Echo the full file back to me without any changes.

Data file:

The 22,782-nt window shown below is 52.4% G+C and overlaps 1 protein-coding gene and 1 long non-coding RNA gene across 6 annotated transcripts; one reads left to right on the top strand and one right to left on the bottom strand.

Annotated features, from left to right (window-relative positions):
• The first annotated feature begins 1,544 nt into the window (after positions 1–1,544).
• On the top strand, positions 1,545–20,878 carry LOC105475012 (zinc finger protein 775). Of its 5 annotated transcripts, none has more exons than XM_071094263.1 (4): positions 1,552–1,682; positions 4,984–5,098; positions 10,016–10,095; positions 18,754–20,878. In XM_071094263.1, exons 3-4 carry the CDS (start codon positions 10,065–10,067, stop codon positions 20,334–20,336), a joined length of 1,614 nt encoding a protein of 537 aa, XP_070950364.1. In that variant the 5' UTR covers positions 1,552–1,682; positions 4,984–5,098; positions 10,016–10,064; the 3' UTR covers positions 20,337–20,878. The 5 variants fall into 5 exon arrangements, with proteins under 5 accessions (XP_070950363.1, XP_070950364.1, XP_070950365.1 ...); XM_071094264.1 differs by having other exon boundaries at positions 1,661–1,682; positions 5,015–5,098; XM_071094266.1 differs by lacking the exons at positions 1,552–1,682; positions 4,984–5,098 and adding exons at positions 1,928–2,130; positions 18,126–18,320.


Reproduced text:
The 22,782-nt window shown below is 52.4% G+C and overlaps 1 protein-coding gene and 1 long non-coding RNA gene across 6 annotated transcripts; one reads left to right on the top strand and one right to left on the bottom strand.

Annotated features, from left to right (window-relative positions):
• The first annotated feature begins 1,544 nt into the window (after positions 1–1,544).
• On the top strand, positions 1,545–20,878 carry LOC105475012 (zinc finger protein 775). Of its 5 annotated transcripts, none has more exons than XM_071094263.1 (4): positions 1,552–1,682; positions 4,984–5,098; positions 10,016–10,095; positions 18,754–20,878. In XM_071094263.1, exons 3-4 carry the CDS (start codon positions 10,065–10,067, stop codon positions 20,334–20,336), a joined length of 1,614 nt encoding a protein of 537 aa, XP_070950364.1. In that variant the 5' UTR covers positions 1,552–1,682; positions 4,984–5,098; positions 10,016–10,064; the 3' UTR covers positions 20,337–20,878. The 5 variants fall into 5 exon arrangements, with proteins under 5 accessions (XP_070950363.1, XP_070950364.1, XP_070950365.1 ...); XM_071094264.1 differs by having other exon boundaries at positions 1,661–1,682; positions 5,015–5,098; XM_071094266.1 differs by lacking the exons at positions 1,552–1,682; positions 4,984–5,098 and adding exons at positions 1,928–2,130; positions 18,126–18,320.